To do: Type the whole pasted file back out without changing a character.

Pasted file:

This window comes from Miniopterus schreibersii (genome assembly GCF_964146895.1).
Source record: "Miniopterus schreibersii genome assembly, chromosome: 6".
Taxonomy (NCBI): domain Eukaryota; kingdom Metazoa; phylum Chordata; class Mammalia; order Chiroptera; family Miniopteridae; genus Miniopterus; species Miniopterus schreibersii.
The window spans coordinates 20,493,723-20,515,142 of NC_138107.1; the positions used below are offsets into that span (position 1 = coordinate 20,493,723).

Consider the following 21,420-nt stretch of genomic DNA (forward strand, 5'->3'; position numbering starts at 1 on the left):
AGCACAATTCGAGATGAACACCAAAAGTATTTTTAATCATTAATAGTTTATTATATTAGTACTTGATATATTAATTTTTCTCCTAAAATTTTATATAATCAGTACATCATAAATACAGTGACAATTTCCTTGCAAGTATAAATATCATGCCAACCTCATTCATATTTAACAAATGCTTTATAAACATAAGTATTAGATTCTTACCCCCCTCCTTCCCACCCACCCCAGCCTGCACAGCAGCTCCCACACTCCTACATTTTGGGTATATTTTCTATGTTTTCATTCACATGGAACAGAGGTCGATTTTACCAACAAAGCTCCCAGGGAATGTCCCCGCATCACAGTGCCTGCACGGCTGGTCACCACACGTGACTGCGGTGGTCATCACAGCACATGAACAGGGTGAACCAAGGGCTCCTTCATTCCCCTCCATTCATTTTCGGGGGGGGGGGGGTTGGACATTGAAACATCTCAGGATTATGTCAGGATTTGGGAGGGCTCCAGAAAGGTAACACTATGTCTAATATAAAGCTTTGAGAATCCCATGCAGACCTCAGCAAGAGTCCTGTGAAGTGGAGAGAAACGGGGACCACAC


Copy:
This window comes from Miniopterus schreibersii (genome assembly GCF_964146895.1).
Source record: "Miniopterus schreibersii genome assembly, chromosome: 6".
Taxonomy (NCBI): domain Eukaryota; kingdom Metazoa; phylum Chordata; class Mammalia; order Chiroptera; family Miniopteridae; genus Miniopterus; species Miniopterus schreibersii.
The window spans coordinates 20,493,723-20,515,142 of NC_138107.1; the positions used below are offsets into that span (position 1 = coordinate 20,493,723).

Consider the following 21,420-nt stretch of genomic DNA (forward strand, 5'->3'; position numbering starts at 1 on the left):
AGCACAATTCGAGATGAACACCAAAAGTATTTTTAATCATTAATAGTTTATTATATTAGTACTTGATATATTAATTTTTCTCCTAAAATTTTATATAATCAGTACATCATAAATACAGTGACAATTTCCTTGCAAGTATAAATATCATGCCAACCTCATTCATATTTAACAAATGCTTTATAAACATAAGTATTAGATTCTTACCCCCCTCCTTCCCACCCACCCCAGCCTGCACAGCAGCTCCCACACTCCTACATTTTGGGTATATTTTCTATGTTTTCATTCACATGGAACAGAGGTCGATTTTACCAACAAAGCTCCCAGGGAATGTCCCCGCATCACAGTGCCTGCACGGCTGGTCACCACACGTGACTGCGGTGGTCATCACAGCACATGAACAGGGTGAACCAAGGGCTCCTTCATTCCCCTCCATTCATTTTCGGGGGGGGGGGGGTTGGACATTGAAACATCTCAGGATTATGTCAGGATTTGGGAGGGCTCCAGAAAGGTAACACTATGTCTAATATAAAGCTTTGAGAATCCCATGCAGACCTCAGCAAGAGTCCTGTGAAGTGGAGAGAAACGGGGACCACAC